Taking a step towards a smarter India, the Government of India launched India’s Smart Cities Mission in 2015. The mission encompasses 109 cities and aims to enhance the quality of life and the economic activities in a city by providing efficient infrastructure. To transform a city into a smart city, the entire eco-system of a city has to be developed around the four pillars of development i.e., physical, institutional, social, and economic infrastructure. The Government of India has taken various initiatives to support the four pillars of development. The government’s Smart Cities Mission aims to improve the quality of life and create smarter outcomes for the Indian citizens by harnessing the technologies for cities’ development. However, while handing over the onus of planned urbanization to the cities and states, the government is faced with a number of challenges. These challenges may hinder growth in the to-be smart cities. That said, here is a list of the major challenges faced by the smart city mission in India.
- Technical Constraints & Technological Obsoleteness: The smart city mission aims to harness the smart technologies to develop the city into a smart one. However, most of the urban local bodies have a limited technical capacity to ensure the development of the smart cities. These technical and technological limitations hinder the cost-effective and timely implementation of the smart steps. Moreover, the investment in technology is being done for a time-frame of 5-10 years. But, seeing the fast evolution of technology from 2G to 3G to 4G in the past 4-5 years, it seems that this time frame would not suffice. Moreover, the latest technology, i.e., internet of things (IoT) is still a new concept for many. If the smart cities do not keep options for adaption and upgradation in technology, they might lag behind using obsolete technologies in the technologically-evolving world.
- Retrofitting Existing Infrastructure: Real estate of India is set to see a major development due to the smart city mission as the development of infrastructure has attracted the highest investment. Due to infrastructural development, people are eager to buy a property in India and invest in the country’s smart cities. However, the challenge lies in identifying the weak areas of the city that would experience retrofitting and be transformed into a smart area. The challenge lies in analyzing the entire city area and finding out the areas where retrofitting can be performed and how. Moreover, retrofitting the areas with historical importance or that have any heritage value would also be a challenge in transforming cities into smart one.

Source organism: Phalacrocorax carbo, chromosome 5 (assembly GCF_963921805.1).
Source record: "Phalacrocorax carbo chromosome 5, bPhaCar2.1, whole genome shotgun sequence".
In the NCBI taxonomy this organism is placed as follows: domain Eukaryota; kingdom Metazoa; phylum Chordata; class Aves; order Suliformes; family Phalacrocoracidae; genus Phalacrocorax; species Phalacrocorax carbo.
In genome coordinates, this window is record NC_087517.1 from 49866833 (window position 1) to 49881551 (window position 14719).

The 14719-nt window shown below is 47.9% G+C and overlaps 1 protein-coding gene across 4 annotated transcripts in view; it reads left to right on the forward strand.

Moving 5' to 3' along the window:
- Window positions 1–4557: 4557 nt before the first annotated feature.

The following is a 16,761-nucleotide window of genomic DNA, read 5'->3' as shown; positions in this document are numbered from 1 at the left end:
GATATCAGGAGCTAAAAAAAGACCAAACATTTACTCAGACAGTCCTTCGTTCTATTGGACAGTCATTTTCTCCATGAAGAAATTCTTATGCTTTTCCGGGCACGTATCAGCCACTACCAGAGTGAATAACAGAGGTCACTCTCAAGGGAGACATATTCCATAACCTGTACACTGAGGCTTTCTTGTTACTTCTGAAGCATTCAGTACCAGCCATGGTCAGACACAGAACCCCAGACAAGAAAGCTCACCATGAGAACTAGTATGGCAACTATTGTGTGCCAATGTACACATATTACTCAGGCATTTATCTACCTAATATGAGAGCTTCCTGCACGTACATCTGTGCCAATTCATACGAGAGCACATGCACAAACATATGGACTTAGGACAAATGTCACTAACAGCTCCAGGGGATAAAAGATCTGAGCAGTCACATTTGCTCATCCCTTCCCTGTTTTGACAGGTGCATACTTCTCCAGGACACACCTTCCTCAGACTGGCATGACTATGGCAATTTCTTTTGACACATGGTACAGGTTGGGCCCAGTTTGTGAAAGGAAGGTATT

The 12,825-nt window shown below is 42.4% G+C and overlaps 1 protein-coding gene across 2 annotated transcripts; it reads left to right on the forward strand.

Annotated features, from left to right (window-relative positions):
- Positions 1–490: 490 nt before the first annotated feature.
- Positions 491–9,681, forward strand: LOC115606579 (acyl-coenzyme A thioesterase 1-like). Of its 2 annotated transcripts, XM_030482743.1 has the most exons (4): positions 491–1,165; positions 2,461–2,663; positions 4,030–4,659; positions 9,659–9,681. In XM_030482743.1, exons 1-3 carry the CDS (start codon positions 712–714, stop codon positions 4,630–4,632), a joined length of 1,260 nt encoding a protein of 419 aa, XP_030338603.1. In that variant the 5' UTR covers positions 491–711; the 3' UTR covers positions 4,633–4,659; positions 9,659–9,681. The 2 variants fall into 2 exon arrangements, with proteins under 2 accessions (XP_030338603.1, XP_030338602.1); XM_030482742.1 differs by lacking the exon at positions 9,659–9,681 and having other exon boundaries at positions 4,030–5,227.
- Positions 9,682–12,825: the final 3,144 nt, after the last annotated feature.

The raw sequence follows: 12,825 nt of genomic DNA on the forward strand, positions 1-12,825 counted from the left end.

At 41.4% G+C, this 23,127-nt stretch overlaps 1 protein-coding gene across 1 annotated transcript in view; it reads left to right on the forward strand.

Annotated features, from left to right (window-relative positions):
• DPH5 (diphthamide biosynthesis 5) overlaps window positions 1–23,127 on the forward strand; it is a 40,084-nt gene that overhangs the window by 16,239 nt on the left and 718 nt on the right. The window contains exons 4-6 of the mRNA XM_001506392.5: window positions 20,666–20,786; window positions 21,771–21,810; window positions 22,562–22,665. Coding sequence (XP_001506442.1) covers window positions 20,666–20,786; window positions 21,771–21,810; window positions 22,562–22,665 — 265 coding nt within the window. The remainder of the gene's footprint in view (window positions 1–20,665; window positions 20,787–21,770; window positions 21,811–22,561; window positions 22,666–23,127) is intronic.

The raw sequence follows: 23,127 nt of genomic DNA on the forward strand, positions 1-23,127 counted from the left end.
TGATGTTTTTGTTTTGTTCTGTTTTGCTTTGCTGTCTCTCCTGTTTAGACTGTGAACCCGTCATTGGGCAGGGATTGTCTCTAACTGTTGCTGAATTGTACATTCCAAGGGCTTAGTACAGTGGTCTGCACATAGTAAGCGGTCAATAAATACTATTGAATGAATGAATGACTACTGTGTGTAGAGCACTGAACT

- Financing For Project: Keeping the funds and finances flowing in for the smart cities mission can also be a challenge for the Indian government. Although the Center has released around INR 9,940 crores for the smart cities mission in the Union Budget 2018, the total investment for the project has gone up to 1,91,155 crores. Getting the right finances flowing in for the completion of the project and later the maintenance of the technological developments in the smart cities can be a challenge.
- Urbanizing Public Transport: A smart, reliable, sustainable, and affordable transport system is at the core of turning a city into a smart one. There is a need for urban mobility connecting people and cities seamlessly. However, urbanizing the public transport for urban mobility can be a challenge for the Indian government due to the inadequate transport system currently persisting in the cities. Various factors like lack of investment, high population density, zoning, and poor urban planning have been making the transit system in Indian cities inadequate. Optimal utilization of mass transit and the urbanization of public transport should be the key focus of smart city initiative to overcome this challenge.
- Coordinating Three-Tier Governance: Effective horizontal as well as vertical coordination between the different institutions is imperative for the implementation of the smart city solutions. The center, state, and the local bodies need to be in perfect coordination to ensure that the proper development of smart cities. However, there is a lack of coordination among the three-tier governance which might be a big roadblock in the successful completion of this project.
These are some of the major challenges faced by the government in taking smart cities mission to fruition. It is imperative that the government finds a solution to overcome these challenges to see the dream project of turning more than 100 Indian cities into smart cities.